Although this month’s 3RDi is about Sustainability I thought I would write about destruction of beautiful countryside, the disappearance of ancient woodlands, and thousands of years of history wiped out in the name of progress. This is in the UK government’s plan for a sustainable transport system, but it also represents the ongoing problem of addressing the needs of an expanding population while respecting and protecting our environment.
I live in The Chilterns, an area to the northwest of London. My house is approximately 25 miles from Trafalgar Square as the crow flies, though substantially longer by road and over an hour by rail.
The small town I live in is in a narrow valley with a commercial centre at the bottom and schools and houses facing each other on the hill on either side. As I look out of my study window I can see (and hear) the busy town below, but at eye level in the air between I watch birds flying and settling on rooftops. Red Kite, introduced to the Chilterns twenty years ago, are prolific in this area and are frequently in my eye line. The buildings on the hill opposite end with a community centre, which was once a girls’ school, before giving way to green fields, grazing cows, and an occasional tree. Somewhere behind the community centre is the town rail station where the Metropolitan line ends and a train that can be heard regularly delivering and collecting passengers.
The Chilterns has many similar towns, some larger like High Wycombe, and others much smaller and really only villages. These towns and villages are mere dots on a rolling landscape of hills and woodlands that have been a designated Area of Outstanding Natural Beauty. Most of us feel fortunate to live in this delightful area and yet be so close to London.
But the last few years has been very unsettling. News that HS2, a high speed rail link between London and Birmingham, plans to cut through the Chilterns has caused alarm, particularly amongst those whose homes will be affected. Community groups, businesses and politicians whose constituencies are included in the 120 mile route have voiced their opposition, but it would appear that the Dept of Transport is determined that it will go ahead.
The facts about HS2 divide opinion depending on where you live. The purpose of the proposed line is to ‘provide additional capacity on the rail network from London to the Midlands and the North’. The Government has forecast that the existing Victorian rail system is insufficient to serve the demand from a growing population and that HS2 will not only address this issue but it will also shave 35 minutes off the current journey time between London and Birmingham. At a cost of £18bn.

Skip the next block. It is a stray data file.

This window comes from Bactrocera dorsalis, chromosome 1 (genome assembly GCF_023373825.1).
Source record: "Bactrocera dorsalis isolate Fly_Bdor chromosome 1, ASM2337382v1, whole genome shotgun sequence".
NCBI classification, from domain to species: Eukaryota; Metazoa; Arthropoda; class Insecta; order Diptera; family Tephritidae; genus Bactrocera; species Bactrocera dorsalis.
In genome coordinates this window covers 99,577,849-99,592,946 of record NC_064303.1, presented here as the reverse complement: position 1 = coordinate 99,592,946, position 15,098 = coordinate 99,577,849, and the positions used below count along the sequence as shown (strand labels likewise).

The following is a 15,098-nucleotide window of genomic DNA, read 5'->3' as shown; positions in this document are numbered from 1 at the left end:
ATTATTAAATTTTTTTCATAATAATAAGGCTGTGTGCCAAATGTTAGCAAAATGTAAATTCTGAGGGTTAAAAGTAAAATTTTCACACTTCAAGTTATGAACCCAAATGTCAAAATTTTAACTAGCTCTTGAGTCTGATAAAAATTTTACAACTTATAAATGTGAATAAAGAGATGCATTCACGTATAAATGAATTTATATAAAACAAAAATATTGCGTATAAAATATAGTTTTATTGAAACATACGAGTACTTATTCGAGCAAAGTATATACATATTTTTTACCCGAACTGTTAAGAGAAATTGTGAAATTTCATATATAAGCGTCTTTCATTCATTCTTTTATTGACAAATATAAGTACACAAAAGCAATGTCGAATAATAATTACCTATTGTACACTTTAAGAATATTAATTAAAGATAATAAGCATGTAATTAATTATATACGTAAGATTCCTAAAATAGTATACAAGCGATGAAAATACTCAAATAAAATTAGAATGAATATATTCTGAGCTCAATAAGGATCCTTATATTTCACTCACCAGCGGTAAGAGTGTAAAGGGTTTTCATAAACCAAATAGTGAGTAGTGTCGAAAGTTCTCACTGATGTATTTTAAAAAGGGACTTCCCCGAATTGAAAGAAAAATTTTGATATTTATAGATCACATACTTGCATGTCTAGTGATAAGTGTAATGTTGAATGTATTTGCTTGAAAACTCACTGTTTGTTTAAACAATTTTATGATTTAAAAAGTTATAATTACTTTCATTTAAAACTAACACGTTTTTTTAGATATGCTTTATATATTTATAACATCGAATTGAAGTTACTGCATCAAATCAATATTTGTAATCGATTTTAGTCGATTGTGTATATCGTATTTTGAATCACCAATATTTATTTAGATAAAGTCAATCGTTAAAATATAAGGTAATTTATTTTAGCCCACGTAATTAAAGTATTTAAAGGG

Lord Adonis, Secretary of State for Transport under the previous government, looked at the cost of updating the current rail link but estimated that this would be around a third more expensive than HS2 and will only add two-thirds of the required capacity.
The Dept of Transport has found support for the scheme in Birmingham and London where the benefits will be most felt. They say that it will add £40bn to these economies, generate thousands of new jobs and will contribute £20bn in additional fares (the cost of fares will increase to help pay for the new line).
There are no obvious benefits to the population who will live alongside the line, after all HS2 has no intermediate calling points along the way. Instead people will be served with compulsory purchase orders, properties will be devalued, and that is aside from damage to the environment and the sight and noise of the trains running at high speed along the line.
The Chilterns will be ripped apart, losing ancient woodland, and beautiful countryside. Recent proposals to reduce the visual impact with a number of ‘green tunnels’ and a series of cuttings will still result in tonnes of spoil heaped along the rural landscape. It is overwhelmingly unwanted and not simply by small community voices and tea-shop terrorists, but by the majority of the population of people who live and work in the Chilterns. And this anger is repeated all the way along the line to Birmingham. A regional newspaper polled 78% opposition to the scheme. Our local (Conservative) MP Cheryl Gillan opposed the scheme until she was promised green tunnels.
Perversely, I understand the need to improve and bring up to date our rail network. We need to meet the growing capacity of users somehow and our railways are too old to cope with high speed trains. Stations need longer platforms, more rails need to be laid, and rolling stock updated.
It is hoped that the dire state of the economy as it currently stands will eventually make the Government see sense and shelve the HS2 project. Yet this Government, like the previous one and no doubt the governments yet to come are arrogant in their power when they fail to listen to the people who elect them. It is thought that HS2 will be pushed ahead.
If you want to find out more about HS2 from both sides of the argument visit http://www.hs2.org.uk/